You can read Blanchard doesn’t like cross-development at all. So how do you explain that VideoLAN, a cross-platform media player (built using Qt), is the most preferred media player according to different polls . VideoLan is so popular because it is small, fast, cross-platform and reliable. What did we miss here?
Blanchard made the difference between native applications and cross-platform applications. What he meant with cross-platform applications are non-native applications. Non-native applications need some interpreter software to run the software, this interpreter software is most of the times cross-platform and this makes the non-native applications also cross-platform. Examples of non-native applications are Java applications, but also web applications fall into this category.
Conclusion, you can’t just lump all cross-platform applications together. It’s not because most non-native applications are cross-platform that all cross-platform applications are non-native applications.
If you follow the link at the bottom you’ll find an article where they give a top ten of Java IDE’s. Although this is limited to one language, this article is still quite interesting because it goes into detail about the good and bad qualities of the different IDE’s. It also mentions whether the IDE is open source and free-to-use. Some of the abilities are found often in the top IDE’s.
The possibility to enlarge the coding field to encompass the entire screen is very appreciated by developers. This mode gives the user more focus and a better overview of the code he is working on. Also the ability to change the layout of the different parts of the editor, such as the project view and the menubar, are very well liked.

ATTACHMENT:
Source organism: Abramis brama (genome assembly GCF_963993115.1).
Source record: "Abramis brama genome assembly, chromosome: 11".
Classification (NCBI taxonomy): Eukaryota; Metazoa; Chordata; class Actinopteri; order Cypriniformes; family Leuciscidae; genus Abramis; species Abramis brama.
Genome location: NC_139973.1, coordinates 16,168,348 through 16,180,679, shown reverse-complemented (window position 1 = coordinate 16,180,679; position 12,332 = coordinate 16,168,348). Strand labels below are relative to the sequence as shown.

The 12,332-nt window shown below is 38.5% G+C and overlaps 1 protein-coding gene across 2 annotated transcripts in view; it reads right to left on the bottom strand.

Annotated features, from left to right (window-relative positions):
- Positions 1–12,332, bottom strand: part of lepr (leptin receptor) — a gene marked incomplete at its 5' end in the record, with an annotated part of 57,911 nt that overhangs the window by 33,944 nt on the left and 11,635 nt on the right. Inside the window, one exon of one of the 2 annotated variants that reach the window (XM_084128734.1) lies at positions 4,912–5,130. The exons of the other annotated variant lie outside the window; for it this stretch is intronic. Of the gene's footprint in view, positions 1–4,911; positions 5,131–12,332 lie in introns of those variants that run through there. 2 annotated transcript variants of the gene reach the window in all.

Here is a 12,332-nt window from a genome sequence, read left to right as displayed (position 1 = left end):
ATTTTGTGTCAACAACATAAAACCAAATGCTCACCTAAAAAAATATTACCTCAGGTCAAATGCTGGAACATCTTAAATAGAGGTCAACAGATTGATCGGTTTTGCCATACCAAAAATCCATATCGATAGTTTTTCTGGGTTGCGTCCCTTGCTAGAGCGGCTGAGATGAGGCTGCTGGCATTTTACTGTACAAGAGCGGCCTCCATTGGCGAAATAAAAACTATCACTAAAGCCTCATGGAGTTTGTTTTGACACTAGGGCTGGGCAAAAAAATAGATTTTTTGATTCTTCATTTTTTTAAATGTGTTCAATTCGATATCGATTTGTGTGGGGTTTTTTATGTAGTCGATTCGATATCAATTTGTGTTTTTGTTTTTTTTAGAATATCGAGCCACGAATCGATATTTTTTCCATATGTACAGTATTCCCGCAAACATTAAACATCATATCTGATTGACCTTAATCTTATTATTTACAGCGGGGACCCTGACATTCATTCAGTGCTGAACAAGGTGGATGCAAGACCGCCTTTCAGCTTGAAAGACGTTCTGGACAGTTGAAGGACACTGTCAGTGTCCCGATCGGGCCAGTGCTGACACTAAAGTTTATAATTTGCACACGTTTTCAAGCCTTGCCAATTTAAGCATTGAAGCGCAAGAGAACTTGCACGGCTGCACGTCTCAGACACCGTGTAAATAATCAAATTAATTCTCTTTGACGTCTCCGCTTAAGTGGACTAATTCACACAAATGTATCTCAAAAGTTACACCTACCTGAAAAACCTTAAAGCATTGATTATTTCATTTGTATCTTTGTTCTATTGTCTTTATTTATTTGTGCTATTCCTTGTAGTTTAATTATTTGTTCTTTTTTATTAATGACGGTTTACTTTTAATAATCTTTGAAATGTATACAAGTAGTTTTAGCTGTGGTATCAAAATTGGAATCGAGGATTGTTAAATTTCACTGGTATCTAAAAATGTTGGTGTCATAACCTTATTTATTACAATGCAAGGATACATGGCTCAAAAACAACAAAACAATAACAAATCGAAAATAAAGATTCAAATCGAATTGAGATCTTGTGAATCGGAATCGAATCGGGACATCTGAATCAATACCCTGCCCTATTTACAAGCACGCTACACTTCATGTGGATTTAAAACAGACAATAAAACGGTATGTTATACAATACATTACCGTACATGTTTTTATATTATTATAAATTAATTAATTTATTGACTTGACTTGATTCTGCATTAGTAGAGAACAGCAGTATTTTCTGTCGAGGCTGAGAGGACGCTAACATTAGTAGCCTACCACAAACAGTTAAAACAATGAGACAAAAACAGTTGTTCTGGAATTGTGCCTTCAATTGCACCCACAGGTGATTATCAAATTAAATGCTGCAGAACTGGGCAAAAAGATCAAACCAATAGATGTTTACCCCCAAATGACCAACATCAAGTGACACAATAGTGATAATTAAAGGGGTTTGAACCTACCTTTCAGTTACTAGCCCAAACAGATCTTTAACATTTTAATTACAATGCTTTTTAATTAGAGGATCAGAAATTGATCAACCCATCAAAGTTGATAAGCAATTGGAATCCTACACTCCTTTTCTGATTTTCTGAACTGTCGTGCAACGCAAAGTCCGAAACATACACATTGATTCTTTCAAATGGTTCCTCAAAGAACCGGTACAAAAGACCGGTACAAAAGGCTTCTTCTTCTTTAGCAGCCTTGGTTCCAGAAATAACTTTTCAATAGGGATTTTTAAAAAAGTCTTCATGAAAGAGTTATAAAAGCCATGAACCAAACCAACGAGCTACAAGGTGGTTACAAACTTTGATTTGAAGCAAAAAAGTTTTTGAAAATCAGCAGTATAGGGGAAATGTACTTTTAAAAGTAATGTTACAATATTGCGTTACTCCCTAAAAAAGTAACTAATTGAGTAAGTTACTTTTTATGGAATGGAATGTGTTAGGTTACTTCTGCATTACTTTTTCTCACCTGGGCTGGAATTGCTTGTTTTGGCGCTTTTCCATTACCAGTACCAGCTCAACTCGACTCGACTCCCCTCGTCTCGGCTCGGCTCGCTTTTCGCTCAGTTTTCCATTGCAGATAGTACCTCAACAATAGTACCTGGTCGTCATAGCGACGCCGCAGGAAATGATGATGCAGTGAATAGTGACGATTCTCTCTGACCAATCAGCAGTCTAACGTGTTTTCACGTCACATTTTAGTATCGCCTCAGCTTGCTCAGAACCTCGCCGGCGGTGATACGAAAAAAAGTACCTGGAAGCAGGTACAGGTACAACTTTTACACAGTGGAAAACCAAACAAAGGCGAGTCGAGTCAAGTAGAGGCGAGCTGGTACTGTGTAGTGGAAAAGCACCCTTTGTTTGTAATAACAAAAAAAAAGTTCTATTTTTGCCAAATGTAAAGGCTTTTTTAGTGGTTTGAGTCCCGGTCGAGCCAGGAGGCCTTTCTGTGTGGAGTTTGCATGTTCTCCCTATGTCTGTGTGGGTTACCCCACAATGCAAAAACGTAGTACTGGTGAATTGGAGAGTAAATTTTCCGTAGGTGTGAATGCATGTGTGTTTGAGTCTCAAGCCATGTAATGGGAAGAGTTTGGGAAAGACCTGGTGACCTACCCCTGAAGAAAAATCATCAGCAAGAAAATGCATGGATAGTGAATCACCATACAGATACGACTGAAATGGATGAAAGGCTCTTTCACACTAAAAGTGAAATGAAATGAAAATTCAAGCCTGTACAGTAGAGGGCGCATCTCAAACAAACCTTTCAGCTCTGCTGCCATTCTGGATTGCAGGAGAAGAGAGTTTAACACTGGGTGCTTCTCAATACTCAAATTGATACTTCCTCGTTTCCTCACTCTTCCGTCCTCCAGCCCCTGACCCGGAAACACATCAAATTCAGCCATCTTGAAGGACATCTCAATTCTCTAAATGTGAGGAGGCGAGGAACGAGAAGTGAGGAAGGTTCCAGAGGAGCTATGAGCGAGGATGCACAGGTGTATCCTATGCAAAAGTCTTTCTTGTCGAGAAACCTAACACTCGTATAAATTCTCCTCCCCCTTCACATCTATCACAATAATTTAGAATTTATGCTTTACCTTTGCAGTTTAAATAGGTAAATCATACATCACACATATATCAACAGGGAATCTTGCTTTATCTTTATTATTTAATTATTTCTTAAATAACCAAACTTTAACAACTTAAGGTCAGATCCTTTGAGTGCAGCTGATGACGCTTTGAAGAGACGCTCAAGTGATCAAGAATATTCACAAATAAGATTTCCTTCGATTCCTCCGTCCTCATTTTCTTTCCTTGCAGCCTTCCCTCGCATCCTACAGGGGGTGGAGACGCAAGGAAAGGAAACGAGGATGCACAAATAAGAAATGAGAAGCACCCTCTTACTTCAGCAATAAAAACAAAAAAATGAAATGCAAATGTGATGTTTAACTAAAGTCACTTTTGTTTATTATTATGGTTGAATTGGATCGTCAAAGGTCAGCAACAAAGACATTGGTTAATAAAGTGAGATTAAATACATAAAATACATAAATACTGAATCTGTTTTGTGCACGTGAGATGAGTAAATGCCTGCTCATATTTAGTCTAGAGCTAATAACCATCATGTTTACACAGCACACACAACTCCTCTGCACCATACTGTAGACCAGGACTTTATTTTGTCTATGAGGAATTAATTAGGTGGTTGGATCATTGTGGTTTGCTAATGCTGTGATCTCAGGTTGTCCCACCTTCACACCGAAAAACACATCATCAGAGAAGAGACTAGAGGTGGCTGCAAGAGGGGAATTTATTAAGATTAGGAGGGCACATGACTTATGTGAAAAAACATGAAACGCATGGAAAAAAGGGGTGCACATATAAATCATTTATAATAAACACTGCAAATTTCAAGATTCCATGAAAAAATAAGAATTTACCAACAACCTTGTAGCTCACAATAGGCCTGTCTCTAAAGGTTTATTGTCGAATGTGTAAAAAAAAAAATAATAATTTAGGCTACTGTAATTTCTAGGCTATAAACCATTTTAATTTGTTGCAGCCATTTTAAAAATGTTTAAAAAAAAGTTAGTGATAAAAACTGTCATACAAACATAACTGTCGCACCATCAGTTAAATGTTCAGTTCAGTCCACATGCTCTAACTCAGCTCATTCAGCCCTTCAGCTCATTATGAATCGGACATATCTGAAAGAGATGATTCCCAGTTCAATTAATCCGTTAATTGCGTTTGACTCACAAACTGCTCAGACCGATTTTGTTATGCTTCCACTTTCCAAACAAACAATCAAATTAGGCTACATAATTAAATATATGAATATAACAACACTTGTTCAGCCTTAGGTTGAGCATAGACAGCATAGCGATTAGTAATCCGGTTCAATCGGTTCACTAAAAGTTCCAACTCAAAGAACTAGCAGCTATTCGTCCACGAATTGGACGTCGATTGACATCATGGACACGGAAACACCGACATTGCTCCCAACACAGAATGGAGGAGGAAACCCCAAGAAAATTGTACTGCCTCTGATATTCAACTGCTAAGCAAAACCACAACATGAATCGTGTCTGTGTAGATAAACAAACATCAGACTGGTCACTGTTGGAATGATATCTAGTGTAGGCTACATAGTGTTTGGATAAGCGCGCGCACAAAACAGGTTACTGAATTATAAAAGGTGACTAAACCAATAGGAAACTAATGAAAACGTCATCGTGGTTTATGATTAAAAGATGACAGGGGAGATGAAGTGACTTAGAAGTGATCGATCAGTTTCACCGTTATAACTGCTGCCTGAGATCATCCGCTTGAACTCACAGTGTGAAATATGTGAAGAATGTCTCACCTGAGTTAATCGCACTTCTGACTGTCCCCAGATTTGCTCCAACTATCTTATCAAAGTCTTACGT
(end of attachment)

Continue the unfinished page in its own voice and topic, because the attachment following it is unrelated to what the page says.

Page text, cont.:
When it comes to more practical abilities, auto completion of expressions is almost a basic feature. Also block text editing is often found. So to be able to comment out or indent an entire block of text.
From this article it also seems that open source and free availability of the editor are not such a great concern. While it is true that the two highest rated are both free to use and open source, the third and fourth are not free and have a proprietary license and the fifth while being free to use, also has a proprietary license.
According to a recent poll, cross-platform development is not a top priority. At least that is the conclusion from Den Delimarsky, blogger at dzone.com. Nevertheless, more than 50% finds it important and considering this poll was taken at a website with a mostly .NET user base, this could be even higher. Until recently the .NET Framework was not cross-platform, and even now it’s only possible by a derived framework. So you can imagine the result of this survey aren’t completely reliable, but even so, you can conclude there is interest in Cross-platform development.
That isn’t an easy question. Looking trough some forums it also seems a personal choice. When you start programming you don’t need gimmicks like code completion or refactoring features. You don’t want an IDE with a high learning curve, you just want an IDE that gives you maximum productivity on that moment. In that regard, even Notepad would make a great IDE (despite that it’s technically not an IDE). On the other side, from a full-blown IDE we expect all those gimmicks. But there is not something like the best IDE. Like mentioned before, it’s a personal choice. It for example depends on your platform and on the programming language you will use. Nevertheless, multi-language IDE’s and cross-platform IDE’s seems to have an advantage. Remarkable, the fact that an IDE is open source or not doesn’t seem to care most of the people, in most cases it isn’t even mentioned. Does it make a difference to users whether a program is open source or not? After all, only the fact Qt Creator is open source makes this thesis even possible. It gives us a topic to explore, what is the whole deal behind open source?